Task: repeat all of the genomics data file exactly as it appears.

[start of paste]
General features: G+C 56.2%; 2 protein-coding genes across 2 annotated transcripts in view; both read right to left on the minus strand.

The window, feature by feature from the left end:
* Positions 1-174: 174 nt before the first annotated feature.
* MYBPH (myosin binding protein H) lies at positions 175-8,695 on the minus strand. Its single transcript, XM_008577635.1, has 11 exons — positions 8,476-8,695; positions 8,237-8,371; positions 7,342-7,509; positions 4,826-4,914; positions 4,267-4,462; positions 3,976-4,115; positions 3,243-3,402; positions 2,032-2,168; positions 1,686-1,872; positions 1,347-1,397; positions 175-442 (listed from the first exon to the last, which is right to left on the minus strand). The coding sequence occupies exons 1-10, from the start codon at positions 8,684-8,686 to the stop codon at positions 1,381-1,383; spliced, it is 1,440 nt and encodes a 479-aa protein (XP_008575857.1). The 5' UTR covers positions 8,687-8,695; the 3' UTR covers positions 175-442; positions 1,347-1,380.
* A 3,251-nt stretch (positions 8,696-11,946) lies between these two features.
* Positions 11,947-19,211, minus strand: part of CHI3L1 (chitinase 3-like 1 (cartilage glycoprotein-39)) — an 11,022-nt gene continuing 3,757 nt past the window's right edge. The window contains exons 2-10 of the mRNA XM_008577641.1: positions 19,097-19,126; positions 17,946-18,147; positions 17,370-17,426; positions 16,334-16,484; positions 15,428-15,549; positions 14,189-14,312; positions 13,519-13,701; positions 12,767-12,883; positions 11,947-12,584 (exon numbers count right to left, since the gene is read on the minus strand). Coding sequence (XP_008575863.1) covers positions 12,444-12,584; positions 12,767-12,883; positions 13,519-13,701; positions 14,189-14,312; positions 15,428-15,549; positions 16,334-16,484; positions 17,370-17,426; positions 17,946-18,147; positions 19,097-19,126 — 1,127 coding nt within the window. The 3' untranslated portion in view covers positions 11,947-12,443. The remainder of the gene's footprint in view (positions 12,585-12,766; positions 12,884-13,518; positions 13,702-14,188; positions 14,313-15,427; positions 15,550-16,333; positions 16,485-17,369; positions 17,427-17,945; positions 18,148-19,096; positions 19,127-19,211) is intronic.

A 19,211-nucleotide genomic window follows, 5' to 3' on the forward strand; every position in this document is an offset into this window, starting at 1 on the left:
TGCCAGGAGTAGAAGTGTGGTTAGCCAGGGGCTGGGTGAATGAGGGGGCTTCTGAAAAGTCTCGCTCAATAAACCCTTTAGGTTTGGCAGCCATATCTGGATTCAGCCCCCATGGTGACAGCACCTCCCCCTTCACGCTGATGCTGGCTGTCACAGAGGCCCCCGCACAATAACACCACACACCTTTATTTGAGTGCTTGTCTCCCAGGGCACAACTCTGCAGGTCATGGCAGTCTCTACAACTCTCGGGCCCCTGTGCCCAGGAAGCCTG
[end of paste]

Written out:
General features: G+C 56.2%; 2 protein-coding genes across 2 annotated transcripts in view; both read right to left on the minus strand.

The window, feature by feature from the left end:
* Positions 1-174: 174 nt before the first annotated feature.
* MYBPH (myosin binding protein H) lies at positions 175-8,695 on the minus strand. Its single transcript, XM_008577635.1, has 11 exons — positions 8,476-8,695; positions 8,237-8,371; positions 7,342-7,509; positions 4,826-4,914; positions 4,267-4,462; positions 3,976-4,115; positions 3,243-3,402; positions 2,032-2,168; positions 1,686-1,872; positions 1,347-1,397; positions 175-442 (listed from the first exon to the last, which is right to left on the minus strand). The coding sequence occupies exons 1-10, from the start codon at positions 8,684-8,686 to the stop codon at positions 1,381-1,383; spliced, it is 1,440 nt and encodes a 479-aa protein (XP_008575857.1). The 5' UTR covers positions 8,687-8,695; the 3' UTR covers positions 175-442; positions 1,347-1,380.
* A 3,251-nt stretch (positions 8,696-11,946) lies between these two features.
* Positions 11,947-19,211, minus strand: part of CHI3L1 (chitinase 3-like 1 (cartilage glycoprotein-39)) — an 11,022-nt gene continuing 3,757 nt past the window's right edge. The window contains exons 2-10 of the mRNA XM_008577641.1: positions 19,097-19,126; positions 17,946-18,147; positions 17,370-17,426; positions 16,334-16,484; positions 15,428-15,549; positions 14,189-14,312; positions 13,519-13,701; positions 12,767-12,883; positions 11,947-12,584 (exon numbers count right to left, since the gene is read on the minus strand). Coding sequence (XP_008575863.1) covers positions 12,444-12,584; positions 12,767-12,883; positions 13,519-13,701; positions 14,189-14,312; positions 15,428-15,549; positions 16,334-16,484; positions 17,370-17,426; positions 17,946-18,147; positions 19,097-19,126 — 1,127 coding nt within the window. The 3' untranslated portion in view covers positions 11,947-12,443. The remainder of the gene's footprint in view (positions 12,585-12,766; positions 12,884-13,518; positions 13,702-14,188; positions 14,313-15,427; positions 15,550-16,333; positions 16,485-17,369; positions 17,427-17,945; positions 18,148-19,096; positions 19,127-19,211) is intronic.

A 19,211-nucleotide genomic window follows, 5' to 3' on the forward strand; every position in this document is an offset into this window, starting at 1 on the left:
TGCCAGGAGTAGAAGTGTGGTTAGCCAGGGGCTGGGTGAATGAGGGGGCTTCTGAAAAGTCTCGCTCAATAAACCCTTTAGGTTTGGCAGCCATATCTGGATTCAGCCCCCATGGTGACAGCACCTCCCCCTTCACGCTGATGCTGGCTGTCACAGAGGCCCCCGCACAATAACACCACACACCTTTATTTGAGTGCTTGTCTCCCAGGGCACAACTCTGCAGGTCATGGCAGTCTCTACAACTCTCGGGCCCCTGTGCCCAGGAAGCCTG